17. Disney changes its 404 pages regularly, which keeps things interesting, and it always includes a reference to a much-loved movie — in this case, Monsters Inc. (2002). It’s minimalist enough to look like a 404 page but clear enough to send the user to a more helpful page.
16. A witty pop culture reference complete with links to appropriate pages and a search bar — Github’s is the 404 page we are looking for.
15. A silly picture can be a great addition to a 404 page — as long as it stays on-brand. This Lego graphic is the perfect image for the Lego site. Along with the casual language and a clear statement regarding the error, this is exactly what we want to see on a 404 page.
14. It’s silly, but it does a good job of delivering the 404 message and directing users to other areas of the site without patronising them. After all, Sketch is a SaaS company with a customer-base that is likely to understand 404s.
13. Screaming Frog is an audit tool for SEOs, so it doesn’t need to give too much direction when it comes to its 404 page. Instead of patronising the user with information they’re likely to know, it uses the opportunity to share an ironic joke instead.
12. A very on-brand way of delivering a 404 page. Ford returns a stunning image, a light-hearted pun, and a bunch of links to lead its customers to the right pages. This is a classy error page.
11. While the Bank of America’s 404 page might look boring compared to others on this list, fancy graphics and funny messages aren’t what SEO is all about. This page gives a decent amount of information without overwhelming the user, explaining why the page might be broken, offering suggestions on where to go next, and even a link to request further assistance. It’s easily understood by any user who might land on the page.
10. The passing of Steve Irwin was a great tragedy to the world, so immortalising his famous catchphrase on the 404 page for the Australia Zoo website is perfect. He is who most people associate with Australia Zoo, so it’s a joke the majority of users are going to get. It also gives a clear CTA directing users to the menu bar and the search box.
9. With a button that says “Mmmrrgmgrrrgmll!”, analysing this 404 page from an SEO perspective initially presents uncertainty. It doesn’t mean anything, and yet it’s amusing enough that users are going to click it and be led right back to a useful page — which is what a 404 page should aim to do.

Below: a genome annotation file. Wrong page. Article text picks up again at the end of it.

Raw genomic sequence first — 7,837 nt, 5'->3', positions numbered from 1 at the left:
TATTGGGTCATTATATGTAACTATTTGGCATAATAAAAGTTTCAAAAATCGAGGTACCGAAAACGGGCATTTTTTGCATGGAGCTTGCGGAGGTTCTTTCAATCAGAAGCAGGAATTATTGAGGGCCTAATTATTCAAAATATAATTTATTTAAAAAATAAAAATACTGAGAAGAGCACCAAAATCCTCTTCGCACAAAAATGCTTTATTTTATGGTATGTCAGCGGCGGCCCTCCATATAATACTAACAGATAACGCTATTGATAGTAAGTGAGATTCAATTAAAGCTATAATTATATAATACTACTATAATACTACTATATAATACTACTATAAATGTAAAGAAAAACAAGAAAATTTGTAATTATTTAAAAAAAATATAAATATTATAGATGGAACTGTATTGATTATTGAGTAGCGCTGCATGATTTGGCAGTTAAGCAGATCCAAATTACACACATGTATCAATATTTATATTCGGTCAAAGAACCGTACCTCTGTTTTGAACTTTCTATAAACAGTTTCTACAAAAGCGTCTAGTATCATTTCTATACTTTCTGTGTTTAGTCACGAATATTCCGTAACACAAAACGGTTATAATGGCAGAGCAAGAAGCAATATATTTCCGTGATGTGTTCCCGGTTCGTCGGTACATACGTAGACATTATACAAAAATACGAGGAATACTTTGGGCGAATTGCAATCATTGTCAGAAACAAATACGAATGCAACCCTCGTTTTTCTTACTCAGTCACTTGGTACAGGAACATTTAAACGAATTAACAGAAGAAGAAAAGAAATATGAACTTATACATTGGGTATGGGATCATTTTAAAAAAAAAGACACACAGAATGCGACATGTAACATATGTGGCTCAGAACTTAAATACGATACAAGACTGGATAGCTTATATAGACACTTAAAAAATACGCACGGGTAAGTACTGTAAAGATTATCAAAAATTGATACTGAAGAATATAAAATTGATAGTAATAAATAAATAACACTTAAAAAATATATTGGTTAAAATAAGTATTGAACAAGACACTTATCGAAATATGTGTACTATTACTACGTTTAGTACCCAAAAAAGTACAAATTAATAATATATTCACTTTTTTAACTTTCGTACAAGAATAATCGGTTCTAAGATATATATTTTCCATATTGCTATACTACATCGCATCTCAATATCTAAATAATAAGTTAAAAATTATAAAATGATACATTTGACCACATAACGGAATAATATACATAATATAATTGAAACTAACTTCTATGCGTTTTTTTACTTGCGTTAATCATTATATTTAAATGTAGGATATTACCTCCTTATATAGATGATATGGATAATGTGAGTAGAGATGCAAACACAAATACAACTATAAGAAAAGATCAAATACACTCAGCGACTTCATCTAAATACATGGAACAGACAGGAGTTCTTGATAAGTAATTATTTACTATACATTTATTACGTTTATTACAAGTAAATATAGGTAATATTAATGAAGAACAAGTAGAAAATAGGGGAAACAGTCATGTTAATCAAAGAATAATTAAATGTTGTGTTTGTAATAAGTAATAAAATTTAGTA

8. D&D Beyond doesn’t break the Dungeons & Dragons fantasy for a minute — even when delivering a 404 page. This is another great example of engaging with the audience, while still stating very clearly: “Page Not Found”.
7. Whoever is in charge of Bernie Sanders’ website is a genius. Every page is utilised as a political opportunity — including the 404 page. Instead of a CTA leading you to a homepage or a search bar, you are directed to the “Donate” page as campaign funding is a key purpose of the site itself.
6. Codecademy is a site dedicated to delivering courses on coding, and so the creators’ idea to include a simple game is clever for a few reasons. It’s intriguing enough that a user is likely to play it, and is a great way to persuade the user to then navigate to the course on building games like this via the “(B)uild your own” link.
5. Dribbble is a social networking site for digital designers and their 404 page is one of the most creative we’ve seen. It’s actually been turned into a useful tool, with the “404” graphic made up of lots of creative pieces that you can click on and discover. Adjusting the colour slider will show you a bunch of designs in that colour.
4. MIT doesn’t disappoint with its 404 page. At first glance, it’s simple. Presenting the menu and a prominent search bar. On further inspection, you realise that you can actually doodle on the black background — here’s a bad drawing of a salt cellar.
3. IMDb has one of the most entertaining 404 pages for movie buffs. If you land on one, you are met with a link to the homepage and an adapted quote from a popular movie — such as this Lord of the Rings (2001) Refresh the page and you’ll get another quote.
2. Innocent makes a negative into a positive with its 404 page, and instead of just redirecting the user to other pages on the website, it actually makes it into a hidden gem. Below the fold, it lists a few of the mistakes it’s made as a company, which is an amazing way to connect with your customers.
1. If you want to see a 404 overdone, go to https://visitsteve.com/404. There you will find a video of artist Steve Lambert talking about his 404 page, and it’s slightly too long to be comfortable. It all adds to the hilarity though, as he dubs it “The most awkward 404 not found page on the internet”.
These examples clearly show the difference between a 404 page that’s fit for purpose and one that’s unhelpful to users.
Remember, it’s all about the user experience. When creating your own 404 pages, keep in mind the importance of clear communication, helpful CTAs, and effective design.